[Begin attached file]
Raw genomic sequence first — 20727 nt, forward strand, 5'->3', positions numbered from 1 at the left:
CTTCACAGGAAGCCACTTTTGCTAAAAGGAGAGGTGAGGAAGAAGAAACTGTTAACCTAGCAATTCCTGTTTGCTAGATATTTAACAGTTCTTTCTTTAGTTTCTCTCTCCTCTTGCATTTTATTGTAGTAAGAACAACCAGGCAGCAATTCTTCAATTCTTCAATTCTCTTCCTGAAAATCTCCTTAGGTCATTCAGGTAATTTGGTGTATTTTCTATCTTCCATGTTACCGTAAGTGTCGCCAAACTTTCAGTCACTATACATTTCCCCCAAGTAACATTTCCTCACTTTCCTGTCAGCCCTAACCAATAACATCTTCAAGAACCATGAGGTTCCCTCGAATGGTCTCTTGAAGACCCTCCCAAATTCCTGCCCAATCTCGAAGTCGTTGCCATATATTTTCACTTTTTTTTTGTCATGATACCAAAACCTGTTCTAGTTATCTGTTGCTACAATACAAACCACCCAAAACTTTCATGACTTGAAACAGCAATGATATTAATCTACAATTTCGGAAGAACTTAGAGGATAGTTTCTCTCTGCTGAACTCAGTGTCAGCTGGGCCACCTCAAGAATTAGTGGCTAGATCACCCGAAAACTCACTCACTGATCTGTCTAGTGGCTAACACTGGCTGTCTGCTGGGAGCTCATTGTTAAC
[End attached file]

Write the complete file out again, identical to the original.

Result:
Raw genomic sequence first — 20727 nt, forward strand, 5'->3', positions numbered from 1 at the left:
CTTCACAGGAAGCCACTTTTGCTAAAAGGAGAGGTGAGGAAGAAGAAACTGTTAACCTAGCAATTCCTGTTTGCTAGATATTTAACAGTTCTTTCTTTAGTTTCTCTCTCCTCTTGCATTTTATTGTAGTAAGAACAACCAGGCAGCAATTCTTCAATTCTTCAATTCTCTTCCTGAAAATCTCCTTAGGTCATTCAGGTAATTTGGTGTATTTTCTATCTTCCATGTTACCGTAAGTGTCGCCAAACTTTCAGTCACTATACATTTCCCCCAAGTAACATTTCCTCACTTTCCTGTCAGCCCTAACCAATAACATCTTCAAGAACCATGAGGTTCCCTCGAATGGTCTCTTGAAGACCCTCCCAAATTCCTGCCCAATCTCGAAGTCGTTGCCATATATTTTCACTTTTTTTTTGTCATGATACCAAAACCTGTTCTAGTTATCTGTTGCTACAATACAAACCACCCAAAACTTTCATGACTTGAAACAGCAATGATATTAATCTACAATTTCGGAAGAACTTAGAGGATAGTTTCTCTCTGCTGAACTCAGTGTCAGCTGGGCCACCTCAAGAATTAGTGGCTAGATCACCCGAAAACTCACTCACTGATCTGTCTAGTGGCTAACACTGGCTGTCTGCTGGGAGCTCATTGTTAAC